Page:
Sunday, 31 March 2019

Mother of the World

There's always a certain irony, maybe circularity, in the placement of the Feast of the Annunciation in Lent, or even occasionally on Maundy Thursday or Good Friday. Mary is given the promise of a son - and then has him taken away.

And Mothering Sunday is full of flowers and chocolates - who would have a reading about pain and death? But that's what we get. How like Jesus, in his dying moments, to ensure that Mary is cared for. And how like a mother, to be there at the cross.

In the end, the closest, most perfect Mother - is God. In the Annunciation, God gives up all things to be a human being. God - in whom we live, and move, and have our being - God becomes a thing that lives, and moves, and has being, within Mary's womb. The roles are reversed as God takes on our nature.

And Mary - the one who has held one who holds the universe - she now knows the sword that Simeon saw, in her heart. The one who grew inside her, whom she nurtured, whom she fed and taught and fretted and cared for. He is broken on a cross. She can't mop up that much blood, can't wipe away those tears, can't kiss this better and make it go away.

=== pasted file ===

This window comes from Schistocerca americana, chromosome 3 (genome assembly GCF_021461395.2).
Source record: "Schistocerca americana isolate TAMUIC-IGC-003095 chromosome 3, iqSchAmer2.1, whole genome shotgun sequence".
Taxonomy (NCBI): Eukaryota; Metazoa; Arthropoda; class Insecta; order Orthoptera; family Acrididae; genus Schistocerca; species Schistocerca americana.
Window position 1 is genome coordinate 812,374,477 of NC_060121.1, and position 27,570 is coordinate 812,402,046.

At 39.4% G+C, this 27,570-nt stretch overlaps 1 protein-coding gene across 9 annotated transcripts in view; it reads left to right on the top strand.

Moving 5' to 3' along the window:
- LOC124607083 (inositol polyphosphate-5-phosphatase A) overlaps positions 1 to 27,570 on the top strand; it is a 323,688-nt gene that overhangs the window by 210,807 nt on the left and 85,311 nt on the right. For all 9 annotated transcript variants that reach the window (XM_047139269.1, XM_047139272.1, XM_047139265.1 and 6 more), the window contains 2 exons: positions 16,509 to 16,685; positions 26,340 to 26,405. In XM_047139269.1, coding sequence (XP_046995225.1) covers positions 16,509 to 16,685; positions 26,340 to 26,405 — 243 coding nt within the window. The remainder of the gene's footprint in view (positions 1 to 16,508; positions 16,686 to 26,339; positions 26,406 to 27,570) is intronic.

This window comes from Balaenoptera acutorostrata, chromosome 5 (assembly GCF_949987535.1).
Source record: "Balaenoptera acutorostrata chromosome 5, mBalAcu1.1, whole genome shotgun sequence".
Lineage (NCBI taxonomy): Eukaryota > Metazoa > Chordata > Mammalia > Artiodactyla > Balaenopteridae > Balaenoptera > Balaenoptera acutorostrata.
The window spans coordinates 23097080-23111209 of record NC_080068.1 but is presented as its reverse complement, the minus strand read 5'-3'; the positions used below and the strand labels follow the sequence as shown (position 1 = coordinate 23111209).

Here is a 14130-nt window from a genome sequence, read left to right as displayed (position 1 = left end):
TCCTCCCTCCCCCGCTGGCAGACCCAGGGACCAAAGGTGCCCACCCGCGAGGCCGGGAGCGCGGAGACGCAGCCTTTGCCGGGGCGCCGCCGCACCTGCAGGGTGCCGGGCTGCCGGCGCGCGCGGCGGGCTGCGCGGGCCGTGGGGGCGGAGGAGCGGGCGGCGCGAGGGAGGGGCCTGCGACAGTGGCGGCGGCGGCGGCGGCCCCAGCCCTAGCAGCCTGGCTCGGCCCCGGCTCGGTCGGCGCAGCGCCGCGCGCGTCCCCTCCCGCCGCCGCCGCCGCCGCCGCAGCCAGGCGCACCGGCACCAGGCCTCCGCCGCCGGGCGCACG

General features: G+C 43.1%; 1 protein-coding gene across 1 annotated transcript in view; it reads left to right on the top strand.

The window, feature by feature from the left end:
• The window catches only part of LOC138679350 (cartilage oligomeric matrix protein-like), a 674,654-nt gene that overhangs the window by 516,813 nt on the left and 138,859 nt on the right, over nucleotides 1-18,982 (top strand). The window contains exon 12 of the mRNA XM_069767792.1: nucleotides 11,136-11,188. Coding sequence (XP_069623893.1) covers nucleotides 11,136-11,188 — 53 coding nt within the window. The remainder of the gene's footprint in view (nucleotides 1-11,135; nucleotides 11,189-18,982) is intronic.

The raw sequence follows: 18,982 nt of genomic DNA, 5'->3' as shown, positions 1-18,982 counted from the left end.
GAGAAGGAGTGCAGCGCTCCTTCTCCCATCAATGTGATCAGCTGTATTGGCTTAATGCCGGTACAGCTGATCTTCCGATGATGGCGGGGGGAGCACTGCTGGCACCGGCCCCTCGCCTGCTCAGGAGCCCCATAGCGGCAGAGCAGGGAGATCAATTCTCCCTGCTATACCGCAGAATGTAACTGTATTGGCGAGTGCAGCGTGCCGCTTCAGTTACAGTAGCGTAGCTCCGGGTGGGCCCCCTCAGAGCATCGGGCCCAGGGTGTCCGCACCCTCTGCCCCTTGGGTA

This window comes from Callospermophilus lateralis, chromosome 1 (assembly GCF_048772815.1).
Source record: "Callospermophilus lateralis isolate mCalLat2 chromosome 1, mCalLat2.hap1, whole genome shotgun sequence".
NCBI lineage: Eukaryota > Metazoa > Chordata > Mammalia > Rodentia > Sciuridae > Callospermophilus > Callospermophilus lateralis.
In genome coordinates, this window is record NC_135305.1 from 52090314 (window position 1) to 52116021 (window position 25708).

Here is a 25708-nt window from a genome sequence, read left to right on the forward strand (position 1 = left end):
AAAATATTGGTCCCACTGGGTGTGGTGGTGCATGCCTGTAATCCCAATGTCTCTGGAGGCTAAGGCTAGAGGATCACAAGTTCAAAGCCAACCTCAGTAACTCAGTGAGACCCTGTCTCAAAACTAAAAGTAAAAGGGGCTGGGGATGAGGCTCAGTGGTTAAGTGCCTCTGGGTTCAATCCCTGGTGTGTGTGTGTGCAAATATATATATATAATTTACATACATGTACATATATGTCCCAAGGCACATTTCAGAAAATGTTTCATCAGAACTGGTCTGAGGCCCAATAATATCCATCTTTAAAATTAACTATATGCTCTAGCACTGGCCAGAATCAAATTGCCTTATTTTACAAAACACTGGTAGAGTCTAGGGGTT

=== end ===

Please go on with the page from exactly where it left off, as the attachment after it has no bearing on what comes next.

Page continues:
In a short while she will hold his body one - as she thinks - last, tender time. And see him pass away into what she thinks is just a grave. But it is in fact, in its way, another womb. She will see him again, and know his living Spirit.

Her pain was so brief, and yet so terrible. His pain so deep. And yet through the pains of the Cross, and the womb of that grave, God brings new life to birth again. With  Mary, we now all wait for the rebirth of the whole world - and ourselves. And though pain still lies ahead, yet we know in God our Mother that we have an eternal hope.

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